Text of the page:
Just like every piece of software code, malware are not immune to vulnerabilities. In fact, most malware do not go through the process of Quality Control, and have more probability to have a bug. Sometimes these bugs can be (mis)used for various motives. In this blog, we will be discussing a trivial bug in Mirai code, which persists in many of its variants as well. Script kiddies and rival threat actors alike often use it to crash each others’ C2 servers.

Explaining the bug

Mirai server crashing when the username is a sequence of 1025+ “a” characters

When someone connects to a Mirai C2, it asks for a username and password to authenticate. If someone adds a stream of 1025+ characters in the username, the C2 crashes as shown above. Below we will discuss why this happens, first by explaining a simple program and then going to Mirai.

A badly written program

Given below is a program in GO which takes name as the input and prints it. The program first takes the name as a string, copies it in a byte buffer and then prints the buffer.While things may look normal at first, the program has a flaw. Notice that the buffer is declared statically of size 10.

The buffer length of size 10 is an invitation for overflow

Things go well when we run this and provide a small input, for example “Ankit”. However when we supply an input bigger than size 10, like “Ankitxxxxxxxxxxxxxxxxxxxx” then the program obviously throws an error.

Going back to Mirai

Let’s go back to the original Mirai source now.

Part of Mirai source code available on Github

We see that the username is passed to the Readline function. While it may seem to be a library function due to its name, it is in fact a custom function declared in the source, which declares a fixed buffer size length of 1024. This is the reason why the module crashes when the username is a stream of 1025 or more characters.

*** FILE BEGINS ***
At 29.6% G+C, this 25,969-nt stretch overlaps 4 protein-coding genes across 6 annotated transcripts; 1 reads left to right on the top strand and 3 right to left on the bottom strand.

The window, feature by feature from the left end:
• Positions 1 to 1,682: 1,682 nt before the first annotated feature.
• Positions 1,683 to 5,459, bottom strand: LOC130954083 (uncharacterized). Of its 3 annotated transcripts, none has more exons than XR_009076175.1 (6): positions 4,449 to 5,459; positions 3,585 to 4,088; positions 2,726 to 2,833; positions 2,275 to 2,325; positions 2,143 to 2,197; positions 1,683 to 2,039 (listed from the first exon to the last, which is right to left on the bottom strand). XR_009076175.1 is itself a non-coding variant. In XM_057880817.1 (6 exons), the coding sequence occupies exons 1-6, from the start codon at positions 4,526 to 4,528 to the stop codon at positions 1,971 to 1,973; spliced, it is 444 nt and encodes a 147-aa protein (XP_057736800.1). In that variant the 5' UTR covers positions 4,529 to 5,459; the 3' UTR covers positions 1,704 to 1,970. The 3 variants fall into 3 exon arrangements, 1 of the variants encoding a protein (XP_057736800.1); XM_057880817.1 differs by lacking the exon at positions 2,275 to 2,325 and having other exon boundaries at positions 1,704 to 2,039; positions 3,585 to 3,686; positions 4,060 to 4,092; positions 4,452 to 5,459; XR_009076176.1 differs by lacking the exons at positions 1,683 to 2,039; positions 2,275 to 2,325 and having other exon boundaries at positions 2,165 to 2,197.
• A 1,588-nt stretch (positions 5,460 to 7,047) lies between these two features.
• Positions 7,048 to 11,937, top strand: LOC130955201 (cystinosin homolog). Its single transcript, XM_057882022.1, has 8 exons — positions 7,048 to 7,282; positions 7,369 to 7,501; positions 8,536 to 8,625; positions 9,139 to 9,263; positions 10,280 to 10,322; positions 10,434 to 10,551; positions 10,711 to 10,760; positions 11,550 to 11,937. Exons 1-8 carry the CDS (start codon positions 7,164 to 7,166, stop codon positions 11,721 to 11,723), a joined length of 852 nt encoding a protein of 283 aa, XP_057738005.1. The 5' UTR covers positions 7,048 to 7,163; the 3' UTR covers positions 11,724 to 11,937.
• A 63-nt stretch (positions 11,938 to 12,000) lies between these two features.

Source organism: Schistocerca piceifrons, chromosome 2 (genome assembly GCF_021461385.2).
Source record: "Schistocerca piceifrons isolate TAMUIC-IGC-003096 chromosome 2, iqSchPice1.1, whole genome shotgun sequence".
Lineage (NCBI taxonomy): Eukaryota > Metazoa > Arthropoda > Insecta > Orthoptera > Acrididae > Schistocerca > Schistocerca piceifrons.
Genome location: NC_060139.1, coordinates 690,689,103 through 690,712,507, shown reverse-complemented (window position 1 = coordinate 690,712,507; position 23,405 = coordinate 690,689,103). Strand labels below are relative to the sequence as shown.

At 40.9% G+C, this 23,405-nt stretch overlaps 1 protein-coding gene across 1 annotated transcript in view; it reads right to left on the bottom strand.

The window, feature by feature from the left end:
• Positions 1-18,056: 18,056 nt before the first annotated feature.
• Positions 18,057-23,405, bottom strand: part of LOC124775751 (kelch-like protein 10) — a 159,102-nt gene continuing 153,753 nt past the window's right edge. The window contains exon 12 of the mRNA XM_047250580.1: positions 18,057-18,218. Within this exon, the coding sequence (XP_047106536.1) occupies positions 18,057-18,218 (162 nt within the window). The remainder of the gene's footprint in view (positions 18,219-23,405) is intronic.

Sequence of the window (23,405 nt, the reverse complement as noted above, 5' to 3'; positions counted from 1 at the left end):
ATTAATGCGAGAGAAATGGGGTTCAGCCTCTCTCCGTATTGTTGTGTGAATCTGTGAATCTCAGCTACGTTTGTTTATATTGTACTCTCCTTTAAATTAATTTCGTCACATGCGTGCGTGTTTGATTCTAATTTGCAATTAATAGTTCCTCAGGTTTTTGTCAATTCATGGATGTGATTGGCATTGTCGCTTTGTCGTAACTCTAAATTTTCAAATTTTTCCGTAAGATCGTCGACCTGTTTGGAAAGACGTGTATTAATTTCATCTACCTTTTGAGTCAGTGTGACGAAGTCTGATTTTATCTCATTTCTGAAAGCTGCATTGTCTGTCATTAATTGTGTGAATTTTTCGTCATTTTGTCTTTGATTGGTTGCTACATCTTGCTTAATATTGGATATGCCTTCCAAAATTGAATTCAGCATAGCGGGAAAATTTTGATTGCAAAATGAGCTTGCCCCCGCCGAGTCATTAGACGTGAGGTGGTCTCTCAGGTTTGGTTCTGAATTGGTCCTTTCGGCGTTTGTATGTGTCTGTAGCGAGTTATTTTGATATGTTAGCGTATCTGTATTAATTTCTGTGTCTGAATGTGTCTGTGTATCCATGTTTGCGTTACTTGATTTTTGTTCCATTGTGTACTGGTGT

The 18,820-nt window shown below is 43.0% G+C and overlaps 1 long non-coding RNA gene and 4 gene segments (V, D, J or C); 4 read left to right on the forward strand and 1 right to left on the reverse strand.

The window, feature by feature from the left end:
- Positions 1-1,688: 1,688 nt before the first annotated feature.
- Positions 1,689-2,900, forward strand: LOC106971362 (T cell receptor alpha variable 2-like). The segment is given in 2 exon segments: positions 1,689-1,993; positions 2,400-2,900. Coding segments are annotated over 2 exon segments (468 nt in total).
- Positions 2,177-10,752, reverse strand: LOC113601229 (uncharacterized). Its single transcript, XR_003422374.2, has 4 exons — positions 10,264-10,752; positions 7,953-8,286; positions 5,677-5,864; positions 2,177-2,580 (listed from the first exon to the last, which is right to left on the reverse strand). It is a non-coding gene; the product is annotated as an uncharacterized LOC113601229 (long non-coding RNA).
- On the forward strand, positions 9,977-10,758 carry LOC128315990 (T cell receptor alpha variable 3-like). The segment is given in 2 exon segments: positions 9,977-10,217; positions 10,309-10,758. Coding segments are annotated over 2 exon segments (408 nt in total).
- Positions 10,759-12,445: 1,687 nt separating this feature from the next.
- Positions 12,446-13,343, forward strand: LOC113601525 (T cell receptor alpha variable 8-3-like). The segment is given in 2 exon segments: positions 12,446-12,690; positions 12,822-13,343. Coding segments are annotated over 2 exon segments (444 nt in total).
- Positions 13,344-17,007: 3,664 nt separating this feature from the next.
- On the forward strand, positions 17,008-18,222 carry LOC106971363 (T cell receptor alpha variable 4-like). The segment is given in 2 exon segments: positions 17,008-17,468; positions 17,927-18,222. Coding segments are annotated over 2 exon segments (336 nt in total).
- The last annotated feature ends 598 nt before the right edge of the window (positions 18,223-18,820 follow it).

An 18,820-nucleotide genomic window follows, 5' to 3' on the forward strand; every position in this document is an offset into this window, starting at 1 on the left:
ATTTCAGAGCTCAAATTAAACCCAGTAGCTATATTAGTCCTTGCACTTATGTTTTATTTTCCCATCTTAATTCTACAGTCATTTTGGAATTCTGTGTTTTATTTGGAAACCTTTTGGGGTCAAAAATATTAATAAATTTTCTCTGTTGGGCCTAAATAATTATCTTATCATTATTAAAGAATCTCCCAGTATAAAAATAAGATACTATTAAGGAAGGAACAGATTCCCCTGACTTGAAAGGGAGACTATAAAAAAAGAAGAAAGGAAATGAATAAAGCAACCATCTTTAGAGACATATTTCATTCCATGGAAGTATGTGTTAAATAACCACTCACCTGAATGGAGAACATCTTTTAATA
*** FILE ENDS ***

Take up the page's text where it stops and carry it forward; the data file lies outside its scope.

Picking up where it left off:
Since a majority of IoT botnets even in 2019 are based of Mirai, this vulnerability has been passed out in many of the variants and is already used in full force among Blackhats. When we asked Scarface, an established IoT threat actor about it, he said “Yes,I have often used this to annoy script kiddies who sell botnet spots. The C2 stays down until the botnet owner realizes that the C2 is down and opens it again. I do think it is very relevant because if a script were to be made to check when the C2 is up and crash it continuously, it will make all Mirai based botnets pretty much useless.”

Do not try this at home

A lot of enthusiastic white hats want to make the world of CyberSecurity safer. Some may think its useful to create a daemon service which keeps on crashing all known C2 servers in a loop. However, such practice of crashing all these Mirai type C2 servers may not be permitted according to local laws, even if one is disrupting malicious servers. Hence the best way to stop a server is not to take matter in your own hands, but to report the IP to the hosting provider, CERT or law enforcement, which many white hats are already doing rigorously.